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Thursday, July 16, 2009

Forex : Japan opposition cautiously forex intervention



Forex money - Japan should not intervene in the forex currency markets unless exchange rates fluctuate abnormally, a senior opposition lawmaker said Thursday when asked about the recent strength of the yen against the dollar.

The main opposition Democratic Party has its best chance to win Prime Minister Taro Aso's ruling Liberal Democratic Party (LDP) and its smaller coalition partner in an imminent national election, ending half a century of almost uninterrupted by the conservative LDP .

"forex Currency rates should not be moved artificially, as they reflect the strength of the economy. If Japan's economy is strong, so is the yen and weaker than if the U.S. economy, the dollar will strengthen . It is very natural, "Hirohisa Fujii, a senior adviser to the Democrats, told Reuters in an interview.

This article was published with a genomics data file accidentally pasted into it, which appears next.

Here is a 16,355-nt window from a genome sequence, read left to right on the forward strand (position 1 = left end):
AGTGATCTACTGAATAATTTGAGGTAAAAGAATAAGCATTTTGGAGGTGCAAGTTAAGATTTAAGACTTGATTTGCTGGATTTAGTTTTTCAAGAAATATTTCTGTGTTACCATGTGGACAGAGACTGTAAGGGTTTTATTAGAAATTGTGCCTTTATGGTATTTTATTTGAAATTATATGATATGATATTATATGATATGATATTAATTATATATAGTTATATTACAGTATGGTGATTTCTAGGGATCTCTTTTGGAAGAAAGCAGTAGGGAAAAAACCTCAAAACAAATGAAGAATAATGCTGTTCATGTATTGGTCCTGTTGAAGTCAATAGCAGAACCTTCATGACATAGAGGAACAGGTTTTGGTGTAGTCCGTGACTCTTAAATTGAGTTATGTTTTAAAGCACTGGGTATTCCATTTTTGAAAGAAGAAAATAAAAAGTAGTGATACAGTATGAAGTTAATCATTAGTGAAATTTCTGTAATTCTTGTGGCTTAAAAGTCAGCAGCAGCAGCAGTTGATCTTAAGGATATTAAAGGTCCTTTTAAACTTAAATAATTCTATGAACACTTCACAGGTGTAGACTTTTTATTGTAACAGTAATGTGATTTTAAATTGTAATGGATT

"Unless the forex currency moves are abnormal, I do not think we should intervene in forex currency markets."

Fujii, 77-year-old former finance ministry official, is seen by political analysts and party members from running for a key position in economic policy if the Democrats win the elections to be held in October.

He served as finance minister in an anti-LDP coalition, from 1993 to 1994.

It is not clear that a government of the Democratic Party to be appointed as finance minister. Masaharu Nakagawa, the finance spokesman for the party, Fujii and touted as potential candidates, but analysts say that the post could go to other veterans.

Japan has a long history of trying to stop the intervention by the yen to buy dollars, but has remained outside the market from 35 trillion yen ($ 373 billion) a year over 15 months ending March 2004 .